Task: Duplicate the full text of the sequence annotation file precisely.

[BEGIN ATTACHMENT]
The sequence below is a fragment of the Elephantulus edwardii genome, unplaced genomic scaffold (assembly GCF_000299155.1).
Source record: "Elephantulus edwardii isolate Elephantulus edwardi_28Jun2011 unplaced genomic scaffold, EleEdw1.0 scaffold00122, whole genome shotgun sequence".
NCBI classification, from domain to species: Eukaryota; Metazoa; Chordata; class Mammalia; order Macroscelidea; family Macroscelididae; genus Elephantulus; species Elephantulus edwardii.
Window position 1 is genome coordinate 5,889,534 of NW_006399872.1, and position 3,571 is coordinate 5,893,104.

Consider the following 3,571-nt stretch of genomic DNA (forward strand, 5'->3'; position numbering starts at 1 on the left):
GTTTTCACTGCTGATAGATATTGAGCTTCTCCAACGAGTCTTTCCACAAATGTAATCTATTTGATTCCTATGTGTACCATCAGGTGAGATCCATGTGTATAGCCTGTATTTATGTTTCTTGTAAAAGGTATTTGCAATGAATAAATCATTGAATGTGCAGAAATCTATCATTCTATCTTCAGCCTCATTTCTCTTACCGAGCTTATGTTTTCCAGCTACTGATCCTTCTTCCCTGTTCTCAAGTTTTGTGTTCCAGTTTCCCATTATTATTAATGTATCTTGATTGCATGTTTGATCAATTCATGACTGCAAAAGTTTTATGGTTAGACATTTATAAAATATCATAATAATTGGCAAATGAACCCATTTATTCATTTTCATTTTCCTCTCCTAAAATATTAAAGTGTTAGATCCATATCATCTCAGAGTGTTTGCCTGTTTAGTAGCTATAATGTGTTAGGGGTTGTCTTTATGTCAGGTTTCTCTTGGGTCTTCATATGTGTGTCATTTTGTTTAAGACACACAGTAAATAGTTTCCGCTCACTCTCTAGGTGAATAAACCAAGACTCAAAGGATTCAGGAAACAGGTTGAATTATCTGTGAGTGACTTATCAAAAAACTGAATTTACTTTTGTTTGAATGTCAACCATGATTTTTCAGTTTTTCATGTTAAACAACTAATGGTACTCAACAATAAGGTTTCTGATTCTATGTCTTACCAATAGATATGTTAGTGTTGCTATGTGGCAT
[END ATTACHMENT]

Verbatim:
The sequence below is a fragment of the Elephantulus edwardii genome, unplaced genomic scaffold (assembly GCF_000299155.1).
Source record: "Elephantulus edwardii isolate Elephantulus edwardi_28Jun2011 unplaced genomic scaffold, EleEdw1.0 scaffold00122, whole genome shotgun sequence".
NCBI classification, from domain to species: Eukaryota; Metazoa; Chordata; class Mammalia; order Macroscelidea; family Macroscelididae; genus Elephantulus; species Elephantulus edwardii.
Window position 1 is genome coordinate 5,889,534 of NW_006399872.1, and position 3,571 is coordinate 5,893,104.

Consider the following 3,571-nt stretch of genomic DNA (forward strand, 5'->3'; position numbering starts at 1 on the left):
GTTTTCACTGCTGATAGATATTGAGCTTCTCCAACGAGTCTTTCCACAAATGTAATCTATTTGATTCCTATGTGTACCATCAGGTGAGATCCATGTGTATAGCCTGTATTTATGTTTCTTGTAAAAGGTATTTGCAATGAATAAATCATTGAATGTGCAGAAATCTATCATTCTATCTTCAGCCTCATTTCTCTTACCGAGCTTATGTTTTCCAGCTACTGATCCTTCTTCCCTGTTCTCAAGTTTTGTGTTCCAGTTTCCCATTATTATTAATGTATCTTGATTGCATGTTTGATCAATTCATGACTGCAAAAGTTTTATGGTTAGACATTTATAAAATATCATAATAATTGGCAAATGAACCCATTTATTCATTTTCATTTTCCTCTCCTAAAATATTAAAGTGTTAGATCCATATCATCTCAGAGTGTTTGCCTGTTTAGTAGCTATAATGTGTTAGGGGTTGTCTTTATGTCAGGTTTCTCTTGGGTCTTCATATGTGTGTCATTTTGTTTAAGACACACAGTAAATAGTTTCCGCTCACTCTCTAGGTGAATAAACCAAGACTCAAAGGATTCAGGAAACAGGTTGAATTATCTGTGAGTGACTTATCAAAAAACTGAATTTACTTTTGTTTGAATGTCAACCATGATTTTTCAGTTTTTCATGTTAAACAACTAATGGTACTCAACAATAAGGTTTCTGATTCTATGTCTTACCAATAGATATGTTAGTGTTGCTATGTGGCAT